USA: Healing in ‘Peace Starts With Me’ Event on Campus

 

by Junta Naito & Gabriela Von Euw, CARP USA   

On Friday, May 3rd, CARP Bay Area held an on-campus event titled Peace Starts With Me gathering an audience of over 80 participants consisting of students, faculty, and community members from the Bay Area. The event was held at Chabot Community College, and the keynote was given by Dr. Sandra Lowen, LCSW, on “Reconciliation and Healing Our Communities.”

Preparation

Despite all of the challenges in creating this event, through the CARP Chabot Officers’ investment and the support of the greater CARP Bay Area community including mentors, parents, and community members, we created an inspirational experience for those who attended.

Each day leading up to the event, students passed out flyers to share about the event and invite fellow students, professors, and other clubs to attend. They also made preparations for decorations, room layout, performances, the tech and sound equipment, catering, etc. Because of their efforts, some professors offered extra credit for students to attend. It was CARP Bay Area’s first Peace Starts With Me event held on campus, and it was a great success!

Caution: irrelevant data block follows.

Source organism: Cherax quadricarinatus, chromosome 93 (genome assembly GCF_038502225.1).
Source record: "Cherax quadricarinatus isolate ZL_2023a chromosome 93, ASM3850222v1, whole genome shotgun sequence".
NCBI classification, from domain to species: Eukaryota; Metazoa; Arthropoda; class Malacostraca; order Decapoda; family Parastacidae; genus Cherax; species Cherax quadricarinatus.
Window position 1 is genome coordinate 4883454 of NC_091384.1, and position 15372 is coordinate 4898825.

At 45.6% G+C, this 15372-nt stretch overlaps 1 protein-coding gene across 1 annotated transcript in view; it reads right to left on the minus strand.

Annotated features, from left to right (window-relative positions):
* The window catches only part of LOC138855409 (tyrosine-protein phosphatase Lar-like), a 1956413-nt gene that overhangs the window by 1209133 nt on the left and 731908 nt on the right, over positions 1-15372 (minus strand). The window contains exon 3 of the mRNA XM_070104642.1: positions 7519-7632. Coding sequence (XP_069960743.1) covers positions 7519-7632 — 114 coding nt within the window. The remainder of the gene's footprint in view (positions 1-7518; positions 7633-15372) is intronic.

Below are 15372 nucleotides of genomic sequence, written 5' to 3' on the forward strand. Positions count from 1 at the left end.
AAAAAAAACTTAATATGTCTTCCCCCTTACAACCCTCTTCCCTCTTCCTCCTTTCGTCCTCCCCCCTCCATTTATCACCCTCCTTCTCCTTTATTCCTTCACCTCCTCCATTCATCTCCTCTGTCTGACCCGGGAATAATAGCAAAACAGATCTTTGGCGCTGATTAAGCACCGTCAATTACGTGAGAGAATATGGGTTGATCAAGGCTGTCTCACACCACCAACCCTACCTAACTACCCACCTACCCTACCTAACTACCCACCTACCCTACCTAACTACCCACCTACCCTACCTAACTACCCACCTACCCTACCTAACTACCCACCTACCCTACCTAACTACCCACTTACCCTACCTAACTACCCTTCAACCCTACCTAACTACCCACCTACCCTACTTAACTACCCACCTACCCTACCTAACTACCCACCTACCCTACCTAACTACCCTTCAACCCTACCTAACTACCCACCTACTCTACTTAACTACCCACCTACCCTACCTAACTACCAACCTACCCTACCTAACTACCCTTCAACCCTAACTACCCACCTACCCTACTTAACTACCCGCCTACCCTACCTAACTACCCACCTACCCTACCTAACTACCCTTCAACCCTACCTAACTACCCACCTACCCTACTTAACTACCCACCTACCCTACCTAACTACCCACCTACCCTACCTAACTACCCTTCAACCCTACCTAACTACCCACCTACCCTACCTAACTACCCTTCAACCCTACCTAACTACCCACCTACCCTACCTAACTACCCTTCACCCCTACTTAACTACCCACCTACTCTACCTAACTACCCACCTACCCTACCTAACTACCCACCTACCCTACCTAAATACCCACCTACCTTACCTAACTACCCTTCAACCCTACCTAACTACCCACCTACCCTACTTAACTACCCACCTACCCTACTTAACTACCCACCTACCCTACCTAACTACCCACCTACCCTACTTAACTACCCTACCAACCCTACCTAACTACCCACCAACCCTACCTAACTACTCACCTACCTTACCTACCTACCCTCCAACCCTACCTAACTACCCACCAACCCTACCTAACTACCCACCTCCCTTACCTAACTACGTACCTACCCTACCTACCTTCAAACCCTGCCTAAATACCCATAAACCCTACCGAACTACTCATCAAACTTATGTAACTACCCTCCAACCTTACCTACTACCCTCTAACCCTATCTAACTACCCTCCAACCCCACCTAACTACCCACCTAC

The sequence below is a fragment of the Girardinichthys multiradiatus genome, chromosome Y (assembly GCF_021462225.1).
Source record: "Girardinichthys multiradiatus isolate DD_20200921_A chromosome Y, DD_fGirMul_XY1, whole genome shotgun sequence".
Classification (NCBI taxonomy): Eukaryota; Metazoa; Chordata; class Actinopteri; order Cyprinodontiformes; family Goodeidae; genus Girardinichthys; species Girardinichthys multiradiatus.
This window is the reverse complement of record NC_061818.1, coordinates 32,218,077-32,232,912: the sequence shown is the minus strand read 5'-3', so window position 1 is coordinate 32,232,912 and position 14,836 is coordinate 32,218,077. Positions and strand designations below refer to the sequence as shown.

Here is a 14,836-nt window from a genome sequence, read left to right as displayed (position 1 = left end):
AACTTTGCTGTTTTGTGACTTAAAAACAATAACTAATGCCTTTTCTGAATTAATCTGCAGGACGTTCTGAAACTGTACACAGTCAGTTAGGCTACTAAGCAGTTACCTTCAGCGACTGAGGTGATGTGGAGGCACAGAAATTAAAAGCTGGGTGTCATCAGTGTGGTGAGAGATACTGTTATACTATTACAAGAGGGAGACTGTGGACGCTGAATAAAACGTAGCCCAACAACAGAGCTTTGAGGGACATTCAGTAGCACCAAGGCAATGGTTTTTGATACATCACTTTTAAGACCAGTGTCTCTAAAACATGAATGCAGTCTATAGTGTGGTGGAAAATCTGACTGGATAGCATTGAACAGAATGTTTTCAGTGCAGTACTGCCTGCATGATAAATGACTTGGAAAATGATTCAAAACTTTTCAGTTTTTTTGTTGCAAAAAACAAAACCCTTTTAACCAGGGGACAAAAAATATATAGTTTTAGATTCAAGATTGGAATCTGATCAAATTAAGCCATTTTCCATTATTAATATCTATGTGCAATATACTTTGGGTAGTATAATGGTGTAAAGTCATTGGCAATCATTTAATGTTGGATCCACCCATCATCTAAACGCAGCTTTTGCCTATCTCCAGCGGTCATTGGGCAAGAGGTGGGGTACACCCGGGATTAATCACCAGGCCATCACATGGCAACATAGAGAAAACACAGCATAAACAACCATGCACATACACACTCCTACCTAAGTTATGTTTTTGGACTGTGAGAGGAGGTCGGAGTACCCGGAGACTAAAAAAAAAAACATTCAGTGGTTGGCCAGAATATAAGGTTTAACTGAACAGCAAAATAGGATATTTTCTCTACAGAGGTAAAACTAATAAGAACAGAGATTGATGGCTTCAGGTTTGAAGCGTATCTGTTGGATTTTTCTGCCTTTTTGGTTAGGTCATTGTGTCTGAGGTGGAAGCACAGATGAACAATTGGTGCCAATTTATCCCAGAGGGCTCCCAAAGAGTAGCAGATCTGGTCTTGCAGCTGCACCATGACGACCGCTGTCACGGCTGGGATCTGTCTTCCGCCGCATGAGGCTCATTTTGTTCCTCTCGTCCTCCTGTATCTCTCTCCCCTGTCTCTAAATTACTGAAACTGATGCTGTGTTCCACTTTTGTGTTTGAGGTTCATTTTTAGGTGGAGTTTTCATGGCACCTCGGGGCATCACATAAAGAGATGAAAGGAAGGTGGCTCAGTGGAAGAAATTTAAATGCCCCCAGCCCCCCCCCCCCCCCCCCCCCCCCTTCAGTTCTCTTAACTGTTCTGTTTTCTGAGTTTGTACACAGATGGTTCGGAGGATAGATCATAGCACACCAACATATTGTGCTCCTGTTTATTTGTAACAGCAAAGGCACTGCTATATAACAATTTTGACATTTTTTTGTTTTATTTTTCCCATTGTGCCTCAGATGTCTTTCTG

The Event

After dinner and an ice breaker, the program started with entertainment. The first performance was a traditional Japanese folk dance by parent volunteers, composed of circular, elegant movements and colorful traditional clothing. The dance exuded both a wonderful expression of the Japanese culture and a warm sense of peace. Following the dance, Sasha Durst, Amaris Durst, and Gerlyn Quilates sang “Man in the Mirror” by Michael Jackson, a song about making a change by starting with oneself.

Following that, the MC and CARP Chabot’s club president, Junta Naito, introduced CARP. He emphasized that although students go to college to study many things in relation to their career, they should also be studying the principles of heart and character. Therefore, CARP highlights the education of the heart. As Aristotle said, “Educating the mind without educating the heart is no education at all.”